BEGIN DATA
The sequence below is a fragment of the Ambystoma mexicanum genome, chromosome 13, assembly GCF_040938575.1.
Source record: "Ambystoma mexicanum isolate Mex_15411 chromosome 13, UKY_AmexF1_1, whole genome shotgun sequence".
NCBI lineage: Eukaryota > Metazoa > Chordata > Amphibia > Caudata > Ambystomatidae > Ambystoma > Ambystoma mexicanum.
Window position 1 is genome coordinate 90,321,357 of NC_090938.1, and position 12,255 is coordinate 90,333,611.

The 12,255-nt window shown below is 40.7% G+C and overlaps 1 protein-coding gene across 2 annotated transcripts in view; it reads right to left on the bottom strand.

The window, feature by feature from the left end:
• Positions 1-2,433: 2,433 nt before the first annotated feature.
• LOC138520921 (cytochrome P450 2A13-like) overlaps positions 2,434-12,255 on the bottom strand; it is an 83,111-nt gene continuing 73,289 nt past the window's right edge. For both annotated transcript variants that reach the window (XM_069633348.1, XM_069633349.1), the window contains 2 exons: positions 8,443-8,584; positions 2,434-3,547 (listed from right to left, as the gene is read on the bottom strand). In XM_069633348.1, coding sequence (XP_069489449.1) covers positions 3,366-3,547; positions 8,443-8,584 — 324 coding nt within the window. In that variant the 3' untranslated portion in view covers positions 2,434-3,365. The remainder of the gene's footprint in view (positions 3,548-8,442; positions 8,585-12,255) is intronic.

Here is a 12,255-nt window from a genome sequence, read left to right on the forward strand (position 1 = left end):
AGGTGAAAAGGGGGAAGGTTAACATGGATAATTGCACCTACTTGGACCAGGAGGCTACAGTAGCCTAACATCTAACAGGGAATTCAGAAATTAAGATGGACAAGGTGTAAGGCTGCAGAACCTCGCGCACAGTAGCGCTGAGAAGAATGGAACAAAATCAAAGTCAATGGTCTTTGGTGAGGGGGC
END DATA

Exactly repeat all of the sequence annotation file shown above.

The sequence below is a fragment of the Ambystoma mexicanum genome, chromosome 13, assembly GCF_040938575.1.
Source record: "Ambystoma mexicanum isolate Mex_15411 chromosome 13, UKY_AmexF1_1, whole genome shotgun sequence".
NCBI lineage: Eukaryota > Metazoa > Chordata > Amphibia > Caudata > Ambystomatidae > Ambystoma > Ambystoma mexicanum.
Window position 1 is genome coordinate 90,321,357 of NC_090938.1, and position 12,255 is coordinate 90,333,611.

The 12,255-nt window shown below is 40.7% G+C and overlaps 1 protein-coding gene across 2 annotated transcripts in view; it reads right to left on the bottom strand.

The window, feature by feature from the left end:
• Positions 1-2,433: 2,433 nt before the first annotated feature.
• LOC138520921 (cytochrome P450 2A13-like) overlaps positions 2,434-12,255 on the bottom strand; it is an 83,111-nt gene continuing 73,289 nt past the window's right edge. For both annotated transcript variants that reach the window (XM_069633348.1, XM_069633349.1), the window contains 2 exons: positions 8,443-8,584; positions 2,434-3,547 (listed from right to left, as the gene is read on the bottom strand). In XM_069633348.1, coding sequence (XP_069489449.1) covers positions 3,366-3,547; positions 8,443-8,584 — 324 coding nt within the window. In that variant the 3' untranslated portion in view covers positions 2,434-3,365. The remainder of the gene's footprint in view (positions 3,548-8,442; positions 8,585-12,255) is intronic.

Here is a 12,255-nt window from a genome sequence, read left to right on the forward strand (position 1 = left end):
AGGTGAAAAGGGGGAAGGTTAACATGGATAATTGCACCTACTTGGACCAGGAGGCTACAGTAGCCTAACATCTAACAGGGAATTCAGAAATTAAGATGGACAAGGTGTAAGGCTGCAGAACCTCGCGCACAGTAGCGCTGAGAAGAATGGAACAAAATCAAAGTCAATGGTCTTTGGTGAGGGGGC